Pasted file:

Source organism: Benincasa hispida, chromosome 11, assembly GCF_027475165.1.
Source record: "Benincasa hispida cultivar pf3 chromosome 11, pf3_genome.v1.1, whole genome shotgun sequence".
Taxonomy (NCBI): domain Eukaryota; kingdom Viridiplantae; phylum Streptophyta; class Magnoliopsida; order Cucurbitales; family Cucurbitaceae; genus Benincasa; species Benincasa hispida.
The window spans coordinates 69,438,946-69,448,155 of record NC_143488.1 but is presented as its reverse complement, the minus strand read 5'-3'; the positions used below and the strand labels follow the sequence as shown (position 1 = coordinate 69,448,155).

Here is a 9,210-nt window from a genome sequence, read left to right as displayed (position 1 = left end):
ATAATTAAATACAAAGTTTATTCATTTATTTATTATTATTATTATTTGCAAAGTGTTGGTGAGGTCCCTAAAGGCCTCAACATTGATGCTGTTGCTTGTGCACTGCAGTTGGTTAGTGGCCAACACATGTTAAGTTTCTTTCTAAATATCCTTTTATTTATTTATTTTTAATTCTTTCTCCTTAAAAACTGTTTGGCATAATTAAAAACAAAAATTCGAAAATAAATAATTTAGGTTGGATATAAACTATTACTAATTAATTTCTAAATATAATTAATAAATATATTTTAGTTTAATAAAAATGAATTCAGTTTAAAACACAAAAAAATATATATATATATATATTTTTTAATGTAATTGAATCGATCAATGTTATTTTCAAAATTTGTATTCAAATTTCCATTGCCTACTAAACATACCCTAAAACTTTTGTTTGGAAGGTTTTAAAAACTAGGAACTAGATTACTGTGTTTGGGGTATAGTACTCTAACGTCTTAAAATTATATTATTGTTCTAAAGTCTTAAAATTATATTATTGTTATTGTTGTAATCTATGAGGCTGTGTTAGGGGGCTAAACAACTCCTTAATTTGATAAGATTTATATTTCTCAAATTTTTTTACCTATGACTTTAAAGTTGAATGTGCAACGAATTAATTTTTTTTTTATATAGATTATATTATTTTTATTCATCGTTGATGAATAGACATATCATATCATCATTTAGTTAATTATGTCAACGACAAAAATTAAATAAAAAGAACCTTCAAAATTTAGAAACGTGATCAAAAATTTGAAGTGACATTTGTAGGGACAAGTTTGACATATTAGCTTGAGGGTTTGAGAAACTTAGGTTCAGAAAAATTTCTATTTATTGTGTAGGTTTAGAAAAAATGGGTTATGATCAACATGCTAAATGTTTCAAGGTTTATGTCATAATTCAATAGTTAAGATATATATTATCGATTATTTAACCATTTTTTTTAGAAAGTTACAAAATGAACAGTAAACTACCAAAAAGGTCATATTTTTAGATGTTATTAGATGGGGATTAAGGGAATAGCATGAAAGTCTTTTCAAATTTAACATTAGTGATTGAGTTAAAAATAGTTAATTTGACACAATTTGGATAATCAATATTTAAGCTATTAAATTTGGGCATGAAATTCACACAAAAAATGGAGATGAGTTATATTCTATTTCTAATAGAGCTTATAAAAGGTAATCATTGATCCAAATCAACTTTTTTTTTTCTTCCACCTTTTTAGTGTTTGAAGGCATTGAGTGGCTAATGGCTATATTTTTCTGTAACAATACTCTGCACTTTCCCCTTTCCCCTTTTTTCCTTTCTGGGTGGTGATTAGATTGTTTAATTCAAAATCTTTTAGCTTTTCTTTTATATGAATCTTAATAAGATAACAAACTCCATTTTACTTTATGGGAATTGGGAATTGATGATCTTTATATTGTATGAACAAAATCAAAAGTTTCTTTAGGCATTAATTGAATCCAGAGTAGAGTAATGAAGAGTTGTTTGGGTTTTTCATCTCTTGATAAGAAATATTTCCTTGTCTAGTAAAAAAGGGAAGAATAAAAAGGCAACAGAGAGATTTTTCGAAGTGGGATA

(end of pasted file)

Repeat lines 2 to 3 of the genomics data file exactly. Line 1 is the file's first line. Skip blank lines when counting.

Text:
Source record: "Benincasa hispida cultivar pf3 chromosome 11, pf3_genome.v1.1, whole genome shotgun sequence".
Taxonomy (NCBI): domain Eukaryota; kingdom Viridiplantae; phylum Streptophyta; class Magnoliopsida; order Cucurbitales; family Cucurbitaceae; genus Benincasa; species Benincasa hispida.